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« Reply #34 on: November 16, 2006, 09:43:31 AM »

Bob

I figured we were on the same page.  Trying to figure all of this out and make sense of it often is harder than we think.  Thanks for starting a thought evoking thread. Its threads like this that I think help us to unravel the insanity and look at our role, and distribute the cause and effect among all participants.

This relates to chosen relationships. For those who are unchosen they played no roll in it(BPD) being in their lives and that point I think is important to make.

I fall into both categories as my mother was an uBPD.(see that family of origin thing?)

Peace4us
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Bob58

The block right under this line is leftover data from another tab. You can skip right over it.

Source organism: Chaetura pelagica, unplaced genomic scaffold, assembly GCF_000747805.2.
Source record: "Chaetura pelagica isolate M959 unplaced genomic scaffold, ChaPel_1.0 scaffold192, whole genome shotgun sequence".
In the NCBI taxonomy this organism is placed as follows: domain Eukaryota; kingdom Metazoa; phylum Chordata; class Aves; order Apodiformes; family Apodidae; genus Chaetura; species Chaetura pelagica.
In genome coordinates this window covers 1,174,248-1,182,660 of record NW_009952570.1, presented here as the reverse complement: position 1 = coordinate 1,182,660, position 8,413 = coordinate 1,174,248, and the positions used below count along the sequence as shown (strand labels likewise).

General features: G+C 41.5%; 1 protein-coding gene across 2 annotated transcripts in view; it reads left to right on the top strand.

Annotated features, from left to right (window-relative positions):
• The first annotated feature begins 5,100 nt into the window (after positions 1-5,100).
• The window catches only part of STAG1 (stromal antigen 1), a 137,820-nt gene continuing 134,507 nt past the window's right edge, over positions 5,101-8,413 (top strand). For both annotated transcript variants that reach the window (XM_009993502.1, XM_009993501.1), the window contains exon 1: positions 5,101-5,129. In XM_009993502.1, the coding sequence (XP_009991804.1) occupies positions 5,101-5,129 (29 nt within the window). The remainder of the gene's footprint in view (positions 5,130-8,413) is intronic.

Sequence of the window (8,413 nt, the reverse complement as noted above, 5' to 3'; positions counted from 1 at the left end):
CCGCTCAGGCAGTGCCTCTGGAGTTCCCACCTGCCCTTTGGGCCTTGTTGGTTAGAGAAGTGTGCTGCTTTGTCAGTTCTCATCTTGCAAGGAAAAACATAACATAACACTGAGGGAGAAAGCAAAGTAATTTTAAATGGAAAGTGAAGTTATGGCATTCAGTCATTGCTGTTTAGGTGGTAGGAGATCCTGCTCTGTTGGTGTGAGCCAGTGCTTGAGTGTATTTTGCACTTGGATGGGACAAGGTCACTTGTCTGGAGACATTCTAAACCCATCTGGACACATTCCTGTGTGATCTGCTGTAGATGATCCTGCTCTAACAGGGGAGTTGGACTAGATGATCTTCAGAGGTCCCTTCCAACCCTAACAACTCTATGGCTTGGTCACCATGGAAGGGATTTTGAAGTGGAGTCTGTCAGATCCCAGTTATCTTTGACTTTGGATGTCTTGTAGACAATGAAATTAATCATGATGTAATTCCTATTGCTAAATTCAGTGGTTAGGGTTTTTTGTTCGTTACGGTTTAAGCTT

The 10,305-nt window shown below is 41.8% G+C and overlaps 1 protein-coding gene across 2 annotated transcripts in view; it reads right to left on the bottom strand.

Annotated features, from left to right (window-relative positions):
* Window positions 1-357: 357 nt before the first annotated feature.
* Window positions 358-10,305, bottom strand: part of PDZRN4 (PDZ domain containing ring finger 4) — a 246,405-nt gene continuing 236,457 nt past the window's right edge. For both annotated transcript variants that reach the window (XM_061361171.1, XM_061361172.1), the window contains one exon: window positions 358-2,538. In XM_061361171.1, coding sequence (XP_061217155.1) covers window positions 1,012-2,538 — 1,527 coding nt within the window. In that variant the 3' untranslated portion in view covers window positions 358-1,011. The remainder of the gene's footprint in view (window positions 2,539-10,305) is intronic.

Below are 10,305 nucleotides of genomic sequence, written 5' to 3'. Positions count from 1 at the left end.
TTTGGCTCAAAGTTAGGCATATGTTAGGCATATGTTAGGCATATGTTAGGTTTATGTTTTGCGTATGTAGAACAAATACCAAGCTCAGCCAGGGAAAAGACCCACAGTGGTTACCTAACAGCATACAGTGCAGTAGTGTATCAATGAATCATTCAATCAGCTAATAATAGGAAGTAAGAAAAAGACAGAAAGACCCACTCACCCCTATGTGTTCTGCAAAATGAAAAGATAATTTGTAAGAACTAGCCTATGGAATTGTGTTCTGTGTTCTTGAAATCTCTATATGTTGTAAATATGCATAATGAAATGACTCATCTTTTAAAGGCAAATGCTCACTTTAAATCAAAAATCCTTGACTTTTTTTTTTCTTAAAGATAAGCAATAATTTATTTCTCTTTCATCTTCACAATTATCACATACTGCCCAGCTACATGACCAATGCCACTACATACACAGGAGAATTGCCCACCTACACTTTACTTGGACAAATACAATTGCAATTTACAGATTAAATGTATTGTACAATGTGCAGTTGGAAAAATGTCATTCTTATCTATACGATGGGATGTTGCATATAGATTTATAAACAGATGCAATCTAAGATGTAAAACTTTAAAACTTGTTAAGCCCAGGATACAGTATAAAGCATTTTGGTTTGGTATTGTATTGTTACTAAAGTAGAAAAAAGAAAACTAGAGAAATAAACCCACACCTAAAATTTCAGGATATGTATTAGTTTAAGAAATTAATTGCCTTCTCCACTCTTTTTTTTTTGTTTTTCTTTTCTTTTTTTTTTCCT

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« Reply #35 on: November 16, 2006, 09:57:15 AM »

This relates to chosen relationships. For those who are unchosen they played no roll in it(BPD) being in their lives and that point I think is important to make.

I fall into both categories as my mother was an uBPD.(see that family of origin thing?)

Peace4us

I definitely agree.  My only BP frame of reference if from the "Chosen" side. 

"Unchosen" is a whole different , and much more complicated, ball of wax!  And, from my perspective, you're doing beautifully with it.

*ps... .This is actually Skippy's thread. I've just monopolized it. 
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kathy45
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« Reply #36 on: November 16, 2006, 03:33:31 PM »

Skip.

thanks for your recomendations... .I know you  think i'm codependent... .My therapist does not think that and neither do I ... .Perhaps it does come across that way here... .I do have some issues but being attached to someone is not one of them... .I am in counselling, as you  know... .